November 10, 2013
ORDINARY 32 (C)
He is not God of the dead, but of the living, for to him all are alive.
– Luke 20: 38
We are, all of us, alive to God. Even those who have passed on from this life we speak of as having gone on to greater life in God. One of the mind-boggling assertions of the Good News is that the infinite deity is intimately concerned with the being & welfare of each one of us. The question then becomes, is God alive to us? Put another way is the resurrection real to us? Is it something to which we only pay lip service, or does it make a difference in our lives – does it affect our attitudes & priorities, does it lead us to do things that would make no sense at all unless God were real?
God doesn’t need us to be real, but there is a very important sense in which we need Him in order to be real. Life & God are intimately connected: you can’t have one without the other. Obviously, we are talking about more than mere physical existence here, although it includes that also. But if God is not alive in our hearts, if the divine life does not inform & inspire our vision of things, then truly our life is no more than what Shakespeare’s Macbeth says it is: “A poor player that struts & frets his hour upon the stage & then is heard no more.” Life is “a tale told by an idiot, full of sound & fury, signifying nothing.” Only when eternal life matters to us do we become really alive.
Have you ever watched a spider spin its silken thread by dropping from the branch of a tree to the ground? Have you ever wondered, after the spider has unfurled this long strand, if you could gather it all up & get it back inside the spider? No you could not, because within a few moments the spider has spun a strand that is equivalent to more than the total bulk of its body. It’s awesome, if we think about it.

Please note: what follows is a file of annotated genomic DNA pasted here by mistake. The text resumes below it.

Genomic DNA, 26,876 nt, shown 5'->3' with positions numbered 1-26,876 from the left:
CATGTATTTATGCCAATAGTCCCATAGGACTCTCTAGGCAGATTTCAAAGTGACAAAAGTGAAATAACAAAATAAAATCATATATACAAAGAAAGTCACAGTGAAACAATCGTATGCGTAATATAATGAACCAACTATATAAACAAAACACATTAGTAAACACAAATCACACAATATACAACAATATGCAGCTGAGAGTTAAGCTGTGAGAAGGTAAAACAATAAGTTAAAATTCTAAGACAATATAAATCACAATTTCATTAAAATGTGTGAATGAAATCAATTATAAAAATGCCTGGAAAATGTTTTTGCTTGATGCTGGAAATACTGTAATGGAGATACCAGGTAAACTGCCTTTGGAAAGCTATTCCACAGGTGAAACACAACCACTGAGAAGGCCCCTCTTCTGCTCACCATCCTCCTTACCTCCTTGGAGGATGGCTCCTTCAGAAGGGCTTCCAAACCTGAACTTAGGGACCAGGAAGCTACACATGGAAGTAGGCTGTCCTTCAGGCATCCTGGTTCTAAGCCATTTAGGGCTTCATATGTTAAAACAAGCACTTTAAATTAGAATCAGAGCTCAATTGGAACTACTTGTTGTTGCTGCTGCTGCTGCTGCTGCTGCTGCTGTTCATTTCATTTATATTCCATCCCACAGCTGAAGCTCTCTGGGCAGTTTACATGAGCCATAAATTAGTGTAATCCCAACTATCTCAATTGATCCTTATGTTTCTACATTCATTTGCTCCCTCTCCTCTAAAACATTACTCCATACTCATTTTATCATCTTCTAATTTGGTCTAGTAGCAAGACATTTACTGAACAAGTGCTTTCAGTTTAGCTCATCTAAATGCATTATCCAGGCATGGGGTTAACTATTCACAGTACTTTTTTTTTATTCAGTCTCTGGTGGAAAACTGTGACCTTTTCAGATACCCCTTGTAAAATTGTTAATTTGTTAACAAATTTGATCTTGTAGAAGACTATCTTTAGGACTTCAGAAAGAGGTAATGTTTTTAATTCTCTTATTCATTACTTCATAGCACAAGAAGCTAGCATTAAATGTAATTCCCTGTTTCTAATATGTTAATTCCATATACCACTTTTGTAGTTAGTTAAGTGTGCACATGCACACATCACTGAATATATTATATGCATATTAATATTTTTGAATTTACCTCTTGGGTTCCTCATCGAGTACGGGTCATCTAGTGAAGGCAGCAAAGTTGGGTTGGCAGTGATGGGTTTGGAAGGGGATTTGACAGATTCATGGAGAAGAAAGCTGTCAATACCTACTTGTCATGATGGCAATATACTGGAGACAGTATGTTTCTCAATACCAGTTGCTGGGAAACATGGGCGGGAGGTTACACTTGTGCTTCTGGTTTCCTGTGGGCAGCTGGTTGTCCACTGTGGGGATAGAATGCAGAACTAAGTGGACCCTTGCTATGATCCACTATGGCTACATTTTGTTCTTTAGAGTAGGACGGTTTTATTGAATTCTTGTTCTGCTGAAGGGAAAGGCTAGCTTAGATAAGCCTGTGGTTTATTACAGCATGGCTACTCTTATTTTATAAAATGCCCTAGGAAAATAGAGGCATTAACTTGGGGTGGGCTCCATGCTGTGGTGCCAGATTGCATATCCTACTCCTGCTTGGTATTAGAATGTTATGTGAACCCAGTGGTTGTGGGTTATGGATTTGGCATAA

Like that spider, we have a body; but we are much more than a body. Our spiritual dimension transcends the body & directs it, for good or ill. It has the potential to express itself in the divine image in which it is created. Sounds incredible? Listen to what Jesus has to say:
“Learn from the way the wild flowers grow. They do not work or spin. But I tell you that not even Solomon in all his splendor was clothed like one of them. If God so clothes the grass of the field, which grows today & is thrown into the oven tomorrow, will He not much more provide for you, O you of little faith?” – Mt. 6: 28-30
We too easily sell ourselves short. Each of us has a unique relationship with the Kingdom of God, & if the lilies of the field & the birds of the air & the spiders on the ceiling can harmonize with the creative action of God in a way that fills us with awe & wonder, then how much more capable are we of participating in it in truly miraculous ways!
One night, author Zig Ziglar was telling the bible story of David & Goliath to his eight year old son, Tom. He says
“As I was finishing the story I paused & said to Tom, ‘Son, David was a really brave boy to challenge Goliath, wasn’t he? He was a lad of 17 & hadn’t even started to shave, while Goliath was a man of war over 9 feet tall & weighing 400 pounds.’ Tom looked up at me & said, ‘Yes, dad, David was brave alright. But Goliath was the really brave one.’ Somewhat startled, I asked Tom why he figured Goliath was the brave one. He said, “Dad, you’ve got to understand that Goliath was out there all by himself. David had God with him.’” – “Confessions of a Happy Christian”
The meaning of our life begins to unfold with the discovery that we are not all out there by ourselves, that God is indeed with us. It is at the moment of that crucial “Eureka!” that we become truly alive in ways that can astound ourselves even more than others. With that discovery comes insight into what life is about, the realization that we are individual expressions of the divine life of love. Only then will our Lord’s remark make sense, that “God is not the God of the dead but of the living.” AMEN!